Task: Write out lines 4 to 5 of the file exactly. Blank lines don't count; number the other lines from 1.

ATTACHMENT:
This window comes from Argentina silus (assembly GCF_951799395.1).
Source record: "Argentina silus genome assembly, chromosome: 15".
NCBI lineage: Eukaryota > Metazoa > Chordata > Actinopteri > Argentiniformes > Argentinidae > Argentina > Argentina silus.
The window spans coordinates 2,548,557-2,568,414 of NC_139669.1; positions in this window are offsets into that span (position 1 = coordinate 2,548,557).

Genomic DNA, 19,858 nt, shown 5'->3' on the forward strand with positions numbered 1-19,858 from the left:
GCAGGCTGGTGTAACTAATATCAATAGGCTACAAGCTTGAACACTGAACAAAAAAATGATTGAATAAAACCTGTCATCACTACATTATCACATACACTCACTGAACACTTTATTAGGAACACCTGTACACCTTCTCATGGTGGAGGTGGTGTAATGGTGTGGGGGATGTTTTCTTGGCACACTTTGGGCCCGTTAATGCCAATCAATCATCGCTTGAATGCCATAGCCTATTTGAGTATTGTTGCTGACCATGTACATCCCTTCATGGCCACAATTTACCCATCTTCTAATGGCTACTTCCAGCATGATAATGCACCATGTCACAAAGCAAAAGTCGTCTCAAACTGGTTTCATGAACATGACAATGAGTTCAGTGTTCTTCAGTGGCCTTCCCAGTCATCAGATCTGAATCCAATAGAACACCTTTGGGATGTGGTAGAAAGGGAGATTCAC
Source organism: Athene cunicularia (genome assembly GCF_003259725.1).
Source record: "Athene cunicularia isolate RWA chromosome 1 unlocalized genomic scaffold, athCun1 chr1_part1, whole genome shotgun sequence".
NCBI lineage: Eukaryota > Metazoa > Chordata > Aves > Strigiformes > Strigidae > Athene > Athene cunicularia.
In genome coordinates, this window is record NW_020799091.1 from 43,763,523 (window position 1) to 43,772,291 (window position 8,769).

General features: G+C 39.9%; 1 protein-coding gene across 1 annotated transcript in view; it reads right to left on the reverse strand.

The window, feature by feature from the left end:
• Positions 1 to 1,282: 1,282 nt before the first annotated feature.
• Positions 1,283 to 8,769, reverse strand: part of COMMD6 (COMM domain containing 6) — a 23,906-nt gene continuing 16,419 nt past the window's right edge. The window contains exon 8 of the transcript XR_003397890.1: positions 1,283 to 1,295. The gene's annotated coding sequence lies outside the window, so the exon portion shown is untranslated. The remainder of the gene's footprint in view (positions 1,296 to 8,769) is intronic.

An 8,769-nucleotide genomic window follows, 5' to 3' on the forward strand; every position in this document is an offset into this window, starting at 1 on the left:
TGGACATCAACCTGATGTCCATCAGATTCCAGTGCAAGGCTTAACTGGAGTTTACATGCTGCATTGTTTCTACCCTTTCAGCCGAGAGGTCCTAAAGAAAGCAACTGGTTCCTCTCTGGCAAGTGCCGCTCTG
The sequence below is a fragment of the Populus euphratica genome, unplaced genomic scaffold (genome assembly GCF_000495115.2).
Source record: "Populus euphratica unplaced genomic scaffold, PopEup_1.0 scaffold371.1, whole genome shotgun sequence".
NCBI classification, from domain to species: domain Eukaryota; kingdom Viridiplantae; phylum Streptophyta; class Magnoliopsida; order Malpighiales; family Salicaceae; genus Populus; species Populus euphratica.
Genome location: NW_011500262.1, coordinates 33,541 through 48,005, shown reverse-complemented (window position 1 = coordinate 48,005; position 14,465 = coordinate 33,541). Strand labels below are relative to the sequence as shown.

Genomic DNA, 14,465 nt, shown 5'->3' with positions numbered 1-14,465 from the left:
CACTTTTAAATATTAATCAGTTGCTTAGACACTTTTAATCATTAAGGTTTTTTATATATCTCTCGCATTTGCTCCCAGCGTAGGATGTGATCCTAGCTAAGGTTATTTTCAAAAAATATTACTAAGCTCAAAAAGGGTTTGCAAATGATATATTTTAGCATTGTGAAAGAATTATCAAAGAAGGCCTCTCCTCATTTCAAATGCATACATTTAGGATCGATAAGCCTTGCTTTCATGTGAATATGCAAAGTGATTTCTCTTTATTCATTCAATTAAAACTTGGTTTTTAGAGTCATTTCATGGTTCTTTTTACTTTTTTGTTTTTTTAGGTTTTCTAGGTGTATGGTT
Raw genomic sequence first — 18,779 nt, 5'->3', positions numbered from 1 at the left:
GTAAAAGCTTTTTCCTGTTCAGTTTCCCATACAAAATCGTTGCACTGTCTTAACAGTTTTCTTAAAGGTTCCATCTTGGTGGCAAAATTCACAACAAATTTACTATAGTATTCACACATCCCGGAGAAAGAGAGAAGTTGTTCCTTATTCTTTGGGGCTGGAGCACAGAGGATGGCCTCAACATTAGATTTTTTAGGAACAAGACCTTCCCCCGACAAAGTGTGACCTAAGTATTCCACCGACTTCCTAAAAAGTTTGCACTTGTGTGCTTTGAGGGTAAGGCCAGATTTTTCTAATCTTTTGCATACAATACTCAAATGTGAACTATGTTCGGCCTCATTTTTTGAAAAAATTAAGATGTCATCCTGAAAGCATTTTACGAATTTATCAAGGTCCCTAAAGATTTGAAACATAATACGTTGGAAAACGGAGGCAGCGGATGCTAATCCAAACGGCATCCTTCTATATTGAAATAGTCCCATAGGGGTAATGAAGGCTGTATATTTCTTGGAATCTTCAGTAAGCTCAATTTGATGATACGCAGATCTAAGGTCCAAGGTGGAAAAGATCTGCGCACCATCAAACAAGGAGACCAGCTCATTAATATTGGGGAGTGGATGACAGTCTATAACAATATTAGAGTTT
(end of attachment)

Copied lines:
The window spans coordinates 2,548,557-2,568,414 of NC_139669.1; positions in this window are offsets into that span (position 1 = coordinate 2,548,557).

Genomic DNA, 19,858 nt, shown 5'->3' on the forward strand with positions numbered 1-19,858 from the left: